Google Inc.’s recently launched hosted applications for small- to medium-sized businesses (SMBs) appear to hit a “sweet spot”, but at least one Canadian analyst says this is not the time to switch to such tools.
The beta version of the browser-based service called Google Apps for Your Domain rolled out yesterday offers businesses access to four initial offerings namely:
• Gmail for e-mail functions;
• Google Calendar for scheduling;
• Google Talkfor Internet Protocol (IP) enabled phone service
• Google Page Creator for Web page design;
The intent is to allow companies and organizations access to collaboration applications, even if they can’t afford internal IT support or don’t want to devote IT resources to those tasks.
Businesses can sign up for the free version at this Web site.
However, one Canadian analyst says the quality of online collaborative apps may not be up to snuff.
“This might not be the right time to adopt online collaboration,” said David Senf, manager for enterprise applications at IDC Canada Inc. in Toronto.
Senf said this technology is still underdeveloped and “does not work well with desktop apps.”
He foresees the emergence of a blended environment where online and CD-based software are used in an organization.
“Perhaps in the next 18 – 24 months we might see a hybrid environment of hosted services and packaged applications,” Senf said.
Another analyst agrees. “This will be a great benefit for a lot of small Canadian companies, but I don’t see it replacing packaged software,” said Curtis Gittens, enterprise applications analyst at Info-Tech Research Group Inc., based in London, Ont.
Gittens said Google is offering businesses low cost core capabilities that allow them to write, schedule meetings, share documents, talk over the phone as well as design basic Web pages. “This is the sweet spot that Google is aiming for.”
The selling point of this offering is economy and ease of use, he said. “Companies will probably subscribe to Google Apps but keep their licensed software” said Gittens.
He noted that Google’s initial offering did not include word processing and spread sheet applications.
Gittens said the free version of the service will feature some advertisements while a premium version, available for a monthly fee, will be ad-free.
More applications will be added over time, according to Matthew Glotzbach, head of products for Google’s enterprise division.
He wouldn’t elaborate on what those applications might be, but Google’s online word processor and spreadsheet are likely to become part of the hosted collaboration suite.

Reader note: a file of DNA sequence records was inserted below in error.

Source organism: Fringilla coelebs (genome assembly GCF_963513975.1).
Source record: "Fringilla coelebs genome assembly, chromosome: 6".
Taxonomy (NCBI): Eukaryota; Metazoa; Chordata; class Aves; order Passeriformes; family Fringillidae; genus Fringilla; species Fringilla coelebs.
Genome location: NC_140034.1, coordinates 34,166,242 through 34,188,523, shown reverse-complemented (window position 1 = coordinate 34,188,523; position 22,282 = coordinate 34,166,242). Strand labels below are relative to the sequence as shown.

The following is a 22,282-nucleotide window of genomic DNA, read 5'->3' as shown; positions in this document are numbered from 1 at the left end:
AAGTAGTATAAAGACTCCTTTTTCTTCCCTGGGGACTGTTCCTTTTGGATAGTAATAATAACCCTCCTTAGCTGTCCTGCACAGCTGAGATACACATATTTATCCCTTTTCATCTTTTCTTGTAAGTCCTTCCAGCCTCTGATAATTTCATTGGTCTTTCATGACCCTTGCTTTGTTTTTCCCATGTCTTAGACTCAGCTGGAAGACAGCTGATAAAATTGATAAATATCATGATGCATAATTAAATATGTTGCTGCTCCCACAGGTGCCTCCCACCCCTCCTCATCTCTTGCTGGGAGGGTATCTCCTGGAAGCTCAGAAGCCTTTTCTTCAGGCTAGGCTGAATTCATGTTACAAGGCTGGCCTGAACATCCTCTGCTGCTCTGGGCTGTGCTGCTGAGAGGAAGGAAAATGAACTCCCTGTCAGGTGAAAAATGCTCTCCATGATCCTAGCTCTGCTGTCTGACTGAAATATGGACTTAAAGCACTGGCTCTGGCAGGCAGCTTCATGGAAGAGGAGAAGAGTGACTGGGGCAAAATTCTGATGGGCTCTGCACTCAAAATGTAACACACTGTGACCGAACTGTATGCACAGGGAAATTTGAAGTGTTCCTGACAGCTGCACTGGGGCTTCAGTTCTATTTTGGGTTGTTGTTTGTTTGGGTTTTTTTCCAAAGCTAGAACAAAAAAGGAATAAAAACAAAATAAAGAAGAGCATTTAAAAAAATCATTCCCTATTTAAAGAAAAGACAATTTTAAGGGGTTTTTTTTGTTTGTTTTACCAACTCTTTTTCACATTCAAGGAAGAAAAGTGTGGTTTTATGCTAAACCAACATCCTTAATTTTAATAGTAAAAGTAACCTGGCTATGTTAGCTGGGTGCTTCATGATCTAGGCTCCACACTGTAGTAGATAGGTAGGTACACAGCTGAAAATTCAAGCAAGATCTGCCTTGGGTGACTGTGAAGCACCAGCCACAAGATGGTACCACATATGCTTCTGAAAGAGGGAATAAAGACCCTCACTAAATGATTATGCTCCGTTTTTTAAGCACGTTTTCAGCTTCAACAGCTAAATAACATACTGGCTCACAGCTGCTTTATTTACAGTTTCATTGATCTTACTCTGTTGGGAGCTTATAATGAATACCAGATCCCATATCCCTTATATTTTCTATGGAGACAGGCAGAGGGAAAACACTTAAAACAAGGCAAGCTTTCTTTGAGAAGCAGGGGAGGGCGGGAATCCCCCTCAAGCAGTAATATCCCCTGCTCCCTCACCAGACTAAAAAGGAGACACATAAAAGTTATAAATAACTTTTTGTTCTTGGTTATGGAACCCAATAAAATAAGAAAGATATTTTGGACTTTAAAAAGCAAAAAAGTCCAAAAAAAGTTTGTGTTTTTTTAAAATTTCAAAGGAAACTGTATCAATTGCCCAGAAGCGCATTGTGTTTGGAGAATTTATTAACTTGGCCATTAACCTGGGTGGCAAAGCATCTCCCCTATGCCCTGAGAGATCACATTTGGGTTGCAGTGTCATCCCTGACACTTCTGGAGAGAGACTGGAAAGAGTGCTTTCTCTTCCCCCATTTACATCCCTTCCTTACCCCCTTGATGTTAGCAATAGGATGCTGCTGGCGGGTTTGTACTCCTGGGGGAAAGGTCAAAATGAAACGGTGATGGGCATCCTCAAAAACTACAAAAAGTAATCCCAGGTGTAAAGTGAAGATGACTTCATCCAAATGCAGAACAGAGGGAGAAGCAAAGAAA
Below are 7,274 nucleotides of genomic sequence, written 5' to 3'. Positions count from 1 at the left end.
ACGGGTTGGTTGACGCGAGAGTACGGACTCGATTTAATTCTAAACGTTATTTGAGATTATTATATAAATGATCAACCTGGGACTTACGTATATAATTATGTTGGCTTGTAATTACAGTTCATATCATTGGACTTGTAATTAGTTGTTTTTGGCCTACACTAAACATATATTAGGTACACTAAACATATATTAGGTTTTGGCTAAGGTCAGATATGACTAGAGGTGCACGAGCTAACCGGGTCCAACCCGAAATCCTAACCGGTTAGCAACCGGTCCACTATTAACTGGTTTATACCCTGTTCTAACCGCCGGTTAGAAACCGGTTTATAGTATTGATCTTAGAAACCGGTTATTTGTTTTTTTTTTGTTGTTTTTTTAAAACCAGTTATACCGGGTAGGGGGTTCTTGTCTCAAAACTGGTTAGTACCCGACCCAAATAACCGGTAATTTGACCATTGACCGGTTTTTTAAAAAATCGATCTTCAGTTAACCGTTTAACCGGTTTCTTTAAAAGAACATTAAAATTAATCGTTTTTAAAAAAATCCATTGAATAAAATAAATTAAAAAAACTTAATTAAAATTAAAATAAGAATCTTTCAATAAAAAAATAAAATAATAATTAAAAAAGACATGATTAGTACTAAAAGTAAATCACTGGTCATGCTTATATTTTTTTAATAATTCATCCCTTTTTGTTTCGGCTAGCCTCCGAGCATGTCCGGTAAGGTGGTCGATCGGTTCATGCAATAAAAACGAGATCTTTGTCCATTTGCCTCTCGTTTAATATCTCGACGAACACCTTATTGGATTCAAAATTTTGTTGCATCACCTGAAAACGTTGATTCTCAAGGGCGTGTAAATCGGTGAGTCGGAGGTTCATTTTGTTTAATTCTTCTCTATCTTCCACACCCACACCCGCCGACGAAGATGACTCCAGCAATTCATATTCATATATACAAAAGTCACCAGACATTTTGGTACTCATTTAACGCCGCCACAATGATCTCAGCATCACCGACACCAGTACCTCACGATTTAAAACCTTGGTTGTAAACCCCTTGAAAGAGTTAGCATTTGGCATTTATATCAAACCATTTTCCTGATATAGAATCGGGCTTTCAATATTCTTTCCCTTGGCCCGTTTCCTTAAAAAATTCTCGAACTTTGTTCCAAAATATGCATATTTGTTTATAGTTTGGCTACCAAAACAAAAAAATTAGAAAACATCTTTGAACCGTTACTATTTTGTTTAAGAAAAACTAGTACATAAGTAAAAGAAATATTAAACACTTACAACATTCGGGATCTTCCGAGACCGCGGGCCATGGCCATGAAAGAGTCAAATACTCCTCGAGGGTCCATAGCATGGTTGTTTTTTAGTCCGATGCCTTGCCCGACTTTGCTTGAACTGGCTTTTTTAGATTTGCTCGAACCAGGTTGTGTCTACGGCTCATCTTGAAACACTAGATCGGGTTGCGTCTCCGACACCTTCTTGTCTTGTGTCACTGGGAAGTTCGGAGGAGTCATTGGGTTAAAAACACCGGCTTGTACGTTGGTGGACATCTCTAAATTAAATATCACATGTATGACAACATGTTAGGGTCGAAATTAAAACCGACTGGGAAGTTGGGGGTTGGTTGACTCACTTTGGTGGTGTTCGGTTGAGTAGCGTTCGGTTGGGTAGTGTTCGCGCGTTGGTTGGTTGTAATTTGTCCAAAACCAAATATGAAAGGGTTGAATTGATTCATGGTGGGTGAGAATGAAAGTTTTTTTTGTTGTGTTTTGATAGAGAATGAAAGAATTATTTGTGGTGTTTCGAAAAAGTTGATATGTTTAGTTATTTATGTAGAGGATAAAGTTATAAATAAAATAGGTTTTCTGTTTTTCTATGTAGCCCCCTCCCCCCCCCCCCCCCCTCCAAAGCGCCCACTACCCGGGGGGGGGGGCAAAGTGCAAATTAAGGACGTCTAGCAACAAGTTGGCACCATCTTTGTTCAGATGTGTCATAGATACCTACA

Google isn’t publicly talking about who it sees as the competition either.
Senf said a possible competitor is Microsoft Live.Com .
He said IBM Corp.’s Notes collaboration software is a distant third in the race.
“We’re trying to take a new look at what it means to collaborate,” said Rajen Sheth, product manager, Google Apps for Your Domain. “There are obvious competitors out there, but I think people will see this as a fresh look.”
While the e-mail will be Gmail, it will remain a domain address.
Glotzback said Google aims to “really drive down cost and maintenance.”
The premium version will offer more support, as well as service level agreements and what he described as “richer integration” of applications with the domain. “We’re very serious about this space,” he said.
Just last month, Google also began to host open source software development projects in a move that has been met with mixed reaction from the developer community online.
Ever since the launch of Gmail, Google has collected feedback from SMBs and universities, in particular, about that application and has also been beta testing Gmail for Your Domain for quite some time. Google Apps for Your Domain is an extension of that, Glotzbach said.
Senf said enterprise businesses are not likely to be attracted to hosted services, though a big percentage of collaborative software adopters are big companies. He said control and development of the functionalities that fit a particular business is a key consideration.
Big businesses, he said, want to develop collaborative applications in-house. This gives them control over the apps as well as the range of capabilities to be deployed.
The IDC analyst said security is another major concern when it comes to online applications. “Of course the information will be encrypted and firewalls will be deployed but putting your data online opens up more points of vulnerability.”